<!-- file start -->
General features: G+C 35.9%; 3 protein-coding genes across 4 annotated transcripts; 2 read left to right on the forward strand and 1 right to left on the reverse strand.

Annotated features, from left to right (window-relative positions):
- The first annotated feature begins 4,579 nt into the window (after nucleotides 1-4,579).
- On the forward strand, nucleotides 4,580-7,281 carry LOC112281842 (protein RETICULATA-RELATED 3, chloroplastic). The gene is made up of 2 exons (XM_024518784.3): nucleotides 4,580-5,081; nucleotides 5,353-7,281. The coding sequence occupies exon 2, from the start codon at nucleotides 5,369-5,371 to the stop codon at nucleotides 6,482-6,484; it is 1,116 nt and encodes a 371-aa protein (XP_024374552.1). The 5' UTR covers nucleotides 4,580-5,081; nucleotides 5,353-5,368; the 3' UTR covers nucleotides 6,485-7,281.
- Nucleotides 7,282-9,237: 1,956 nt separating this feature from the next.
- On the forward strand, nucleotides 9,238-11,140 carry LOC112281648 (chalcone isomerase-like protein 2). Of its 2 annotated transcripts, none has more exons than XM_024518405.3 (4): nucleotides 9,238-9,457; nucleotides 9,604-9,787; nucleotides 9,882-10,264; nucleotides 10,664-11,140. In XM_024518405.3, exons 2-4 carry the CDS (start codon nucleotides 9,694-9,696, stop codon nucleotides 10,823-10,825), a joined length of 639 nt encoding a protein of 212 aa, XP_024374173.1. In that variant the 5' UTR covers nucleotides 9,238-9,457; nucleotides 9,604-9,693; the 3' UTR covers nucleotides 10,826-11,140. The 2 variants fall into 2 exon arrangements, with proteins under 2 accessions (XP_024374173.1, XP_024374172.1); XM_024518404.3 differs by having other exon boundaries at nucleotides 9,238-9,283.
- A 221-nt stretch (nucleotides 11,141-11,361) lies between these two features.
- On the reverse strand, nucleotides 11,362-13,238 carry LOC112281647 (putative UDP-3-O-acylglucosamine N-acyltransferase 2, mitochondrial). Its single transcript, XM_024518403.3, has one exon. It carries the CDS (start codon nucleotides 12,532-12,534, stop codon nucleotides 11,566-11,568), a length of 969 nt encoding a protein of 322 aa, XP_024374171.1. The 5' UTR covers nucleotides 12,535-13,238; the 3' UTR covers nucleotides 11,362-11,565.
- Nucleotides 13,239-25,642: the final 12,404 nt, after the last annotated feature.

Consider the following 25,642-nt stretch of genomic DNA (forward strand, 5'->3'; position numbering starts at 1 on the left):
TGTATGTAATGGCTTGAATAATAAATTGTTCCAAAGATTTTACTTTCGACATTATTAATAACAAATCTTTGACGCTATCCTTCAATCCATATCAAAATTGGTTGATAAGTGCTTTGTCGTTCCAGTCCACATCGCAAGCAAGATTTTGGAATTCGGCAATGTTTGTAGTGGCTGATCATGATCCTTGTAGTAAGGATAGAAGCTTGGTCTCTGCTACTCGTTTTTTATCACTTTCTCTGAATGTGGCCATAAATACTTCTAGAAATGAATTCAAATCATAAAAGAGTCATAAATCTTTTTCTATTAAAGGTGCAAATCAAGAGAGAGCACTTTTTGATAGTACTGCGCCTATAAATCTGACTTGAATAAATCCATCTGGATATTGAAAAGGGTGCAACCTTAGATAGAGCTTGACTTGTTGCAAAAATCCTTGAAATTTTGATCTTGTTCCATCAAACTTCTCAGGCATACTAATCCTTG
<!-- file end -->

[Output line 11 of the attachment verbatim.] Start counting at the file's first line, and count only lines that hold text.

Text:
TGTATGTAATGGCTTGAATAATAAATTGTTCCAAAGATTTTACTTTCGACATTATTAATAACAAATCTTTGACGCTATCCTTCAATCCATATCAAAATTGGTTGATAAGTGCTTTGTCGTTCCAGTCCACATCGCAAGCAAGATTTTGGAATTCGGCAATGTTTGTAGTGGCTGATCATGATCCTTGTAGTAAGGATAGAAGCTTGGTCTCTGCTACTCGTTTTTTATCACTTTCTCTGAATGTGGCCATAAATACTTCTAGAAATGAATTCAAATCATAAAAGAGTCATAAATCTTTTTCTATTAAAGGTGCAAATCAAGAGAGAGCACTTTTTGATAGTACTGCGCCTATAAATCTGACTTGAATAAATCCATCTGGATATTGAAAAGGGTGCAACCTTAGATAGAGCTTGACTTGTTGCAAAAATCCTTGAAATTTTGATCTTGTTCCATCAAACTTCTCAGGCATACTAATCCTTG